17 May 2022

"My main difficulty during Covid was the sense of isolation" - Kilkenny woman living with MS

World MS Day 2018 to raise awareness for people living with Multiple Sclerosis in County Donegal

World MS Day 2021 is today, Sunday, May 30th, to raise awareness for people living with Multiple Sclerosis.

In today’s current climate, the day takes on new importance as the 9,000 people in Ireland living with MS have faced various challenges throughout the pandemic - including Kilkenny woman Kathleen Stapleton.

The theme for World MS Day 2020-2022 is ‘connections’. The MS Connections campaign is all about building community connection, self-connection and connections to quality care.

Multiple Sclerosis Ireland is pleased to announce that World MS Day 2021 will take place Sunday, May 30th to raise awareness and support people living with MS, the most common debilitating neurological condition affecting young adults in Ireland.

The theme of World MS Day this year is ‘connections’ and the campaign is about challenging social barriers and stigma that can leave people affected by MS feeling lonely and isolated, Building communities that support and nurture people affected by MS, Promoting self-care and healthy living with MS, Lobbying decision-makers for better services and effective treatment for people with MS. It is an opportunity to advocate for better services, celebrate support networks and champion self-care.

Kathleen Stapleton, Kilkenny, has been Living With MS for 21 years. "My main difficulty during Covid was the sense of isolation, for example, not being able to meet my mother since the beginning of lockdown until 17th May 2021.  But I understand it was necessary to help prevent the transmission of the covid virus.

"The plus side of covid was that myself and Mike (her husband) got to go to DCU to take part in a specialised Physiotherapy Movement Exoskeleton Programme. This was my lifesaver. I look forward to the trip each week. it is so helpful to strengthening the movement in my legs and managing my MS. My family and DCU have been so helpful in organising lots of supports to make sure we can continue to go there."

Read more about Kathleen's story in the Kilkenny People this week.

Ava Battles, Chief Executive of MS Ireland said, “World MS Day is the MS movement’s annual campaign to raise awareness of the condition and to support and connect the 2.8 million people living with it worldwide, it is a day to celebrate global solidarity and hope for the future. In Ireland, it is a day where we shine a spotlight on the lives of the 9,000 people in Ireland living with MS, some of whose daily lives have been seriously impacted and altered by the COVID-19 pandemic.

The MS Connections campaign is all about building community connection. Unfortunately, as a result of the pandemic and restrictions some of these connections that our community heavily rely on may have suffered and in some cases are no longer available. Our community have endured cancelled appointments, delayed treatments, and restrictions on our services such as face to face community meet ups which meant they also lost some of the physical and emotional day-to-day support that is invaluable to them. The pandemic made us realise just how important these connections really are. World MS Day is a day where we can highlight how valued these connections are to the people we support as we all look forward to our lives going back to some normality in the coming months ahead.”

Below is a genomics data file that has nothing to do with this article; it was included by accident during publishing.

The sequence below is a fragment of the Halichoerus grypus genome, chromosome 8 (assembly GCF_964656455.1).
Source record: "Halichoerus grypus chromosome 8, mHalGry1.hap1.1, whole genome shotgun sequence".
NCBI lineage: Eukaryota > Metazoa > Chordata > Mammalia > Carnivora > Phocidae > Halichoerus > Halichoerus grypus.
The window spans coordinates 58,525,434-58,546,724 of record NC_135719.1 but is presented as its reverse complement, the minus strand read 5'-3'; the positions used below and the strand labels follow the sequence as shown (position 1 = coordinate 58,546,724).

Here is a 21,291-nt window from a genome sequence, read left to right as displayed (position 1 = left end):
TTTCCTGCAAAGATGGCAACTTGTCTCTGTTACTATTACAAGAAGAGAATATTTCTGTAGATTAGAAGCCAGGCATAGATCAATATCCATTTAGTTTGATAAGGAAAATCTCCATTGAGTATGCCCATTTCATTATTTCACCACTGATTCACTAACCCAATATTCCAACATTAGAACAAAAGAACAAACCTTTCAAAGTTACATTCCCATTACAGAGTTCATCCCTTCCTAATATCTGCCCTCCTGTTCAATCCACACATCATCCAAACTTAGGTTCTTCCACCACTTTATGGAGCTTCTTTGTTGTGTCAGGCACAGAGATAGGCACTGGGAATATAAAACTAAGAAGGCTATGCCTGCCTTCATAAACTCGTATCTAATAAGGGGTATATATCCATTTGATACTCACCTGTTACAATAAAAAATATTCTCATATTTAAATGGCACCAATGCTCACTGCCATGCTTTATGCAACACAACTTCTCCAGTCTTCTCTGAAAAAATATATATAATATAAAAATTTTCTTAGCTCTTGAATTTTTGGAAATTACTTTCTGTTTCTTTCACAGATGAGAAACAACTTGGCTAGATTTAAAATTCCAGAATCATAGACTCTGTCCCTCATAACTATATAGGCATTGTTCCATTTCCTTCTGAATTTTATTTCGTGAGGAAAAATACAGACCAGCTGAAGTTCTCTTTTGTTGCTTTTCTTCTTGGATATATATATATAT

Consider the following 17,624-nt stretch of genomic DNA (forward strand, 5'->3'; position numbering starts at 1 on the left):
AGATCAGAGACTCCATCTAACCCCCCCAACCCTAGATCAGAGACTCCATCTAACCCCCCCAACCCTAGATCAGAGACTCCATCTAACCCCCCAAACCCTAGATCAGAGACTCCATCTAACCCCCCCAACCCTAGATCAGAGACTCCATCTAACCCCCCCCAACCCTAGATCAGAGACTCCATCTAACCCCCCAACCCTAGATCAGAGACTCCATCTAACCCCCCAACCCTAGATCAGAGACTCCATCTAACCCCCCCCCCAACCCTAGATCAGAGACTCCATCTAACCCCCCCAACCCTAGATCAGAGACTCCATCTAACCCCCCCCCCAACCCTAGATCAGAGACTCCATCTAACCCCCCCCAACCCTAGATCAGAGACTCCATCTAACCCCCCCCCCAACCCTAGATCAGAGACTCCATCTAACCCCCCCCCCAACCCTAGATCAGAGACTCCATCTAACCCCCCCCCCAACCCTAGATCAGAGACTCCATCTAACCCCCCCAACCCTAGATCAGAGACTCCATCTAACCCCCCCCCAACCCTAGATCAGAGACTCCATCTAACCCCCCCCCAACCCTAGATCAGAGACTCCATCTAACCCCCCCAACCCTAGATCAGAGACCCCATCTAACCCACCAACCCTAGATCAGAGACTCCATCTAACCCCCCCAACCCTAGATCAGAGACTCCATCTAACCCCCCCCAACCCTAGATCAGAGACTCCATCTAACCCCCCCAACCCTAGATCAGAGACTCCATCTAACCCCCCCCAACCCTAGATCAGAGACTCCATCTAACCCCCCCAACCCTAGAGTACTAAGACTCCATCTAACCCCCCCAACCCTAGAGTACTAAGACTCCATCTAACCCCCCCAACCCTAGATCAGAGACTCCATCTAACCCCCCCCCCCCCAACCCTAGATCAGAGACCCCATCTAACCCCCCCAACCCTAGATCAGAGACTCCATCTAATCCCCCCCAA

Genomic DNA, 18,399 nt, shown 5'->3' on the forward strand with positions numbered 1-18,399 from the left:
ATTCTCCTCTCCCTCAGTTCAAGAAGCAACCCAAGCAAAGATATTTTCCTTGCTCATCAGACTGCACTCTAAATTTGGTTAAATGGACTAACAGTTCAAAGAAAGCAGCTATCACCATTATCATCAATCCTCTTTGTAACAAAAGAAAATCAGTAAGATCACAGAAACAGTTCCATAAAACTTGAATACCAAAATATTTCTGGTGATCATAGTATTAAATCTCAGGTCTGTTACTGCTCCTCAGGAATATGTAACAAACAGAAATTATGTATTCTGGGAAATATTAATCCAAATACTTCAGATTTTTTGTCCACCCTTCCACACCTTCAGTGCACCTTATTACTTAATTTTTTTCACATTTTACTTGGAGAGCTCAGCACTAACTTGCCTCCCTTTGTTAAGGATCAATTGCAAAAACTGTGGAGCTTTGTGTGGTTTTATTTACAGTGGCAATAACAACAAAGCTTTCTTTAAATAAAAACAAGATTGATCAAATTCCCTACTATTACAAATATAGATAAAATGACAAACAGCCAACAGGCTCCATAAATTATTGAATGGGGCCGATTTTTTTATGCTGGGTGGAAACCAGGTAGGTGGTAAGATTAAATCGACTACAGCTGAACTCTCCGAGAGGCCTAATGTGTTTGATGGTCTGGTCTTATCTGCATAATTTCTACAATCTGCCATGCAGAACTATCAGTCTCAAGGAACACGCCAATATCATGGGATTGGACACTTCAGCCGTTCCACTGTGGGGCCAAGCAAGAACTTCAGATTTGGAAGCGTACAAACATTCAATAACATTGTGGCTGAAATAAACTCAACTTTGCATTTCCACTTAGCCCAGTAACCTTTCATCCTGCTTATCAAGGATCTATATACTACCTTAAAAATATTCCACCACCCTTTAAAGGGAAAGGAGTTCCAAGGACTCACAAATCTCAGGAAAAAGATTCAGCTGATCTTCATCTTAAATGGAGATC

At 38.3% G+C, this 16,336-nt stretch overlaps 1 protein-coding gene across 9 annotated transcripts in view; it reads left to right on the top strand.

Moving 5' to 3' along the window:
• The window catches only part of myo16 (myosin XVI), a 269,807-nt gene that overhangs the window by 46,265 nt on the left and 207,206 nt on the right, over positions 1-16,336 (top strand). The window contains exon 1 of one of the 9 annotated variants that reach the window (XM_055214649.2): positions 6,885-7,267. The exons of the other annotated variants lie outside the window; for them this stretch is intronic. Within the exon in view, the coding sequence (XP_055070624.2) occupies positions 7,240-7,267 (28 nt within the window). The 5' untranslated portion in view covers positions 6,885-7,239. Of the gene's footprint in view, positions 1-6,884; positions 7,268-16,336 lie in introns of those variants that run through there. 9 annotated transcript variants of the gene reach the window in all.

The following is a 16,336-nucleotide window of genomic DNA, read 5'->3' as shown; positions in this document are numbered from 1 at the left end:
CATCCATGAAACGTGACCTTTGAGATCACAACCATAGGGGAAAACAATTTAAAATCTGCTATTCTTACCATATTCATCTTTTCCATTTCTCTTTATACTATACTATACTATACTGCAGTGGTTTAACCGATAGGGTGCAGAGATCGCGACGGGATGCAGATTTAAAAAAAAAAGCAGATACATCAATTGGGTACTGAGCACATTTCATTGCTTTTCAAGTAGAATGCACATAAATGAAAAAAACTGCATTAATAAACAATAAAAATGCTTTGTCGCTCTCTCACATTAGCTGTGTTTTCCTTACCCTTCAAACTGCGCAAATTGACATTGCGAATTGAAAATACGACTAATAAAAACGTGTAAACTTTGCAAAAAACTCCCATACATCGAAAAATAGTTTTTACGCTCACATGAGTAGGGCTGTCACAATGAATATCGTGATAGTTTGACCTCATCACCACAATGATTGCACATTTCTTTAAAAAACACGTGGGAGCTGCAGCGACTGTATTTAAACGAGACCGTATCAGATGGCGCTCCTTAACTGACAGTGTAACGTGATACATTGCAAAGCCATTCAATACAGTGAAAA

Virtual Balloon Race 2020, #9000balloons

World MS Day 2021 is set to be a very different affair to previous years. The international day of awareness and fundraising is met with a whole new set of challenges this year. Now, more than ever the MS community need support and advice. 

About MS

Multiple Sclerosis - meaning ‘many scars’-  the most common debilitating neurological condition affecting young adults in Ireland. It affects the motor, sensory and cognitive functioning of the body and is usually diagnosed between 20 and 40 years of age. The impact of MS on individuals, their families and the community can undermine the resilience that is needed for individuals to remain purposeful and in control of their lives. Three times more women than men are diagnosed with MS. There is no cause or cure.

MS Ireland is the national organisation providing information, vital services and support to the MS community. We provide a wide range of specialised services and resources on a national, regional and local level We also provide the only national respite and therapy centre for people with MS in Ireland.

Among other services, MS Ireland uses the funds raised to provide vital services that reduce the impact of MS including physiotherapy, general support services, and newly diagnosed seminars.

Members of the public with any queries relating to MS are invited to call the MS Information Line 1850 233 233 which is available Monday- Friday 9: 30am- 1-30 pm. All calls are strictly confidential.

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